Purplebricks flotation: Sign of times to come?



Purplebricks’ flotation on the Alternative Investment Market just before Christmas has proven a big success.

The online estate agency floated on the AIM with shares priced at £1, raising a total of £25 million for for the firm, which will give the agency a major advantage over an increasingly crowded sector.

Indeed, as property buyers increasingly search online with property portals such as Rightmove and Zoopla, a weak spot has opened up in the traditional appeal of high street estate agents, with their bricks and mortar offices. Online-only agencies have been quick to try and open that gap into a fully-fledged market, with everyone from the “easy” brand (easyProperty) to the founder of Poundland (EstatesDirect.com) competing for customer attention.

They have caught the eye of investors too, with Midlands Business Insider crowning the flotation of Purplebricks as the “Deal of the Month” for December 2015.

“The Purplebricks float is a notable deal, not just because it’s another great midlands flotation that’s been successfully got away, but because it underlines the emergence of a market – the flat fee online estate agency – that barely existed two years ago,” the publication declared.

As Purplebricks capitalises on its funds with an advertising push, research firm Hardman notes that the online company is already the fourth-largest agent in the UK by number of property transactions.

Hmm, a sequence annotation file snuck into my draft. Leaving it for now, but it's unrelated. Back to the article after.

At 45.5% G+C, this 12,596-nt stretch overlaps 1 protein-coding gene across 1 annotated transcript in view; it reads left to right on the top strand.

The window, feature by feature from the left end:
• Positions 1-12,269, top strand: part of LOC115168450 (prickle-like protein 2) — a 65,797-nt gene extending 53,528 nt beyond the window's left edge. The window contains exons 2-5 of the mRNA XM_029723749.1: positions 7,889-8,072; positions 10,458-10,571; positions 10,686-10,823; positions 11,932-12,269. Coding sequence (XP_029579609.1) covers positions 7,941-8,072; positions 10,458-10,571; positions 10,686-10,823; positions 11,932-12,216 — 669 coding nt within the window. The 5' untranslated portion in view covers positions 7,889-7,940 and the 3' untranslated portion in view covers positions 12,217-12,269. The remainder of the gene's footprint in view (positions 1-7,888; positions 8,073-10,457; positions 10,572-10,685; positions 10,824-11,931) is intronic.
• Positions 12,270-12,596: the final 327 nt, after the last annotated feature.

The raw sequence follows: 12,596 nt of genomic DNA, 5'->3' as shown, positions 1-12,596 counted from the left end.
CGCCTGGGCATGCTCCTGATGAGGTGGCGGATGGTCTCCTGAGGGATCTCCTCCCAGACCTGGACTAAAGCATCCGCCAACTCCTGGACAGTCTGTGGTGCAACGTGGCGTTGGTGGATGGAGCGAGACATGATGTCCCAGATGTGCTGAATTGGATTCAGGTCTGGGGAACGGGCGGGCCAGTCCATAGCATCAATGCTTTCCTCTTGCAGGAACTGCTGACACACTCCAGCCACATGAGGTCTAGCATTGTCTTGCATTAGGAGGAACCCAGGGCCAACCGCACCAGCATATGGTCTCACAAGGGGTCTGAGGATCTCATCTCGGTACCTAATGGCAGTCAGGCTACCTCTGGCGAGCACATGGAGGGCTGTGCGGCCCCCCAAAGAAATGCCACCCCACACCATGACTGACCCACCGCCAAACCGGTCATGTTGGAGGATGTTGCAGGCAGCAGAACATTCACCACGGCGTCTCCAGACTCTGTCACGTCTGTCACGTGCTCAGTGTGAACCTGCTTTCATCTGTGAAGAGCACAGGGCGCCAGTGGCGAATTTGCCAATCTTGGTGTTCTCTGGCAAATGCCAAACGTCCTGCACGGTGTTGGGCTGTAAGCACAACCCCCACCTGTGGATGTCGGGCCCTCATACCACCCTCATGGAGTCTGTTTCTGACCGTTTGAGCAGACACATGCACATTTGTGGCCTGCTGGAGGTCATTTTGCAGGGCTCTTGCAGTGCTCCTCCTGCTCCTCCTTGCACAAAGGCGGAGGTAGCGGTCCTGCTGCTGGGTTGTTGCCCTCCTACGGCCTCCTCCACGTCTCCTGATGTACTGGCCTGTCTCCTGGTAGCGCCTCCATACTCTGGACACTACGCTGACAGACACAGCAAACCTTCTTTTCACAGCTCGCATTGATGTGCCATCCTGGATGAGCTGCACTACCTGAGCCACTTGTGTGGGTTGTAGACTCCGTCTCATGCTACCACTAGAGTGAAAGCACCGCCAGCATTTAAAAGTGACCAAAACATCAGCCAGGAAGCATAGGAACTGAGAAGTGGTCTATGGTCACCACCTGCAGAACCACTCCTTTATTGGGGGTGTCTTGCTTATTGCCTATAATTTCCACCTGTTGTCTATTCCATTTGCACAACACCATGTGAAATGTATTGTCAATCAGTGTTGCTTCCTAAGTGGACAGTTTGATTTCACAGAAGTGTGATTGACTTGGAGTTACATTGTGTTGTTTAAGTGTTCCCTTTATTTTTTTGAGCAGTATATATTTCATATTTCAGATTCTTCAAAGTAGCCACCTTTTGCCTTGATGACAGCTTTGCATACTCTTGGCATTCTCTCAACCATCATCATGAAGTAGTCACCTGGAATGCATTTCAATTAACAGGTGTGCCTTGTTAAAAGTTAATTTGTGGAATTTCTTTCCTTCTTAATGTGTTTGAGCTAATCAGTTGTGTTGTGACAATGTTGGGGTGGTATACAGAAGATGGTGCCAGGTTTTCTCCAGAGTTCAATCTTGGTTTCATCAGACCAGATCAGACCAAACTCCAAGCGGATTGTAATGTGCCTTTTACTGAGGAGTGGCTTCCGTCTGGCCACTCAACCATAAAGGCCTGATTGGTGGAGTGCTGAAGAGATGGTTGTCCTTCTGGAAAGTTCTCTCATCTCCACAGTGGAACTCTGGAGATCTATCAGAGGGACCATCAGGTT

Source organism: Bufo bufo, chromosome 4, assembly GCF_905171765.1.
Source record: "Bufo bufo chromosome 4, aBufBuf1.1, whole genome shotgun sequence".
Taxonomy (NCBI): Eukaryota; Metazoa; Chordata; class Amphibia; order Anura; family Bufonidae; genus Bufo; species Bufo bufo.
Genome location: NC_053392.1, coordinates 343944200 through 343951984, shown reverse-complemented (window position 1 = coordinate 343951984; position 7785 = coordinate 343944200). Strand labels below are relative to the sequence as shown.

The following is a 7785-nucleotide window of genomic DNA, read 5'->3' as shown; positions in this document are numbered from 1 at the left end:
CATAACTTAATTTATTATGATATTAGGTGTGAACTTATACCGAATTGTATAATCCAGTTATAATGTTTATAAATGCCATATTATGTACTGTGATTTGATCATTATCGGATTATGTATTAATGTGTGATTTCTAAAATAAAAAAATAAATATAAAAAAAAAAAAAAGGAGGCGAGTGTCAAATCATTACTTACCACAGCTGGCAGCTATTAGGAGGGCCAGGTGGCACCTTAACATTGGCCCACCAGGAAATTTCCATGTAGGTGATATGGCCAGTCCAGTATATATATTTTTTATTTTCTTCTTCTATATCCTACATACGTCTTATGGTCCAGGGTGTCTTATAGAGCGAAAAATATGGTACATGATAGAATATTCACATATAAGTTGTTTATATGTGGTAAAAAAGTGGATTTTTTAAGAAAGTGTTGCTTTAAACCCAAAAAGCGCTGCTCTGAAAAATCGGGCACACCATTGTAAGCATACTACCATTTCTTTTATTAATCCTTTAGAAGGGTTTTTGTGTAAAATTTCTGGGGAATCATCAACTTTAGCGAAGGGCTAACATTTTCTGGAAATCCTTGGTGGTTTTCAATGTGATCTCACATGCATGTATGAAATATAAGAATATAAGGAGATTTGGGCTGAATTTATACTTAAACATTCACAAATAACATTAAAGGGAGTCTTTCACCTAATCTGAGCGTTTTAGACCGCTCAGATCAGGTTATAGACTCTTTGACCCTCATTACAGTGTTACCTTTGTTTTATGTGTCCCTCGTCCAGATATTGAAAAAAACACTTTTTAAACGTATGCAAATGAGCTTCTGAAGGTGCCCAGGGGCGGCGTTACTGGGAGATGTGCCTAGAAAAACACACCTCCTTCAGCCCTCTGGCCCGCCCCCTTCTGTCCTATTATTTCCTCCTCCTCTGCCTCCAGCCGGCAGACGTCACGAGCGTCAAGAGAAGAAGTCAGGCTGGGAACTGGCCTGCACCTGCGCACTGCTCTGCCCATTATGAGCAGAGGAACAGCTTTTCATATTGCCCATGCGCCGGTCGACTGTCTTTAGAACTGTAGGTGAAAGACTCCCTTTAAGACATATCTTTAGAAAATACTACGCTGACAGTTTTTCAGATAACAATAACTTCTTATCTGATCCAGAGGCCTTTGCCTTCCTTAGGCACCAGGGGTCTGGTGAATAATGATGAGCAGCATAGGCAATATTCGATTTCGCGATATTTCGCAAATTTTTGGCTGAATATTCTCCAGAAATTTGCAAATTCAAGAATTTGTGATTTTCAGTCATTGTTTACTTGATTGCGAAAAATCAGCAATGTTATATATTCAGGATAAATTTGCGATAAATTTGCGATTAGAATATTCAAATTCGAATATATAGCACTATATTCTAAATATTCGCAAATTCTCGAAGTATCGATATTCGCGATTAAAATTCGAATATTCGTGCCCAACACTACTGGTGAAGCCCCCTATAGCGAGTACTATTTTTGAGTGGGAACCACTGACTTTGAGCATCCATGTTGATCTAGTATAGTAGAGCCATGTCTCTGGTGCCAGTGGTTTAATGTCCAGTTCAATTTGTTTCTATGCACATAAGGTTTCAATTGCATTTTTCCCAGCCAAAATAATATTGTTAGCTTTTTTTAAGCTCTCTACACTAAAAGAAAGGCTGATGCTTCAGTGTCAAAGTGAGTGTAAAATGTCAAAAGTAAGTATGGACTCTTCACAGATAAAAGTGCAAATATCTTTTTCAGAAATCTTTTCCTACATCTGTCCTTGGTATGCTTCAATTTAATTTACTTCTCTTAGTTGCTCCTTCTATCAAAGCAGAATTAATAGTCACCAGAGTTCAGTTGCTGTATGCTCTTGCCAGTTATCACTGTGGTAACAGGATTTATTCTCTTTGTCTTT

“Some analysts compared the ‘disruptive’ technology-driven new businesses with the success of taxi-hailing service Uber, which is challenging old-fashioned taxi services,” reports Reuters, adding that other unlisted online real estate companies are estimated to generate about $6bn in annual fees.

Is this is a glimpse of the future of the property market? It certainly seems like momentum is building. One analyst, though, says it may not be.

Hargreaves Lansdown notes that despite Purplebricks and its rivals being well positioned to fund advertising and growth, “whether online players can gain widespread acceptance remains to be seen”.

Indeed, according to the analyst’s research, only 3 per cent of house sales are currently through online-only agents.

“Currently, only the most price-conscious consumers are taking the plunge,” writes Hargreaves.

While investors and buyers may not pile into the Purplebricks sector, though, high street agents are also showing signs of interest, with Connells, the second largest UK agent, recently acquiring online agency Hatched. If more bricks and mortar firms begin to buy out online start-ups to boost their digital presence, that hybrid model really could be a sign of times to come.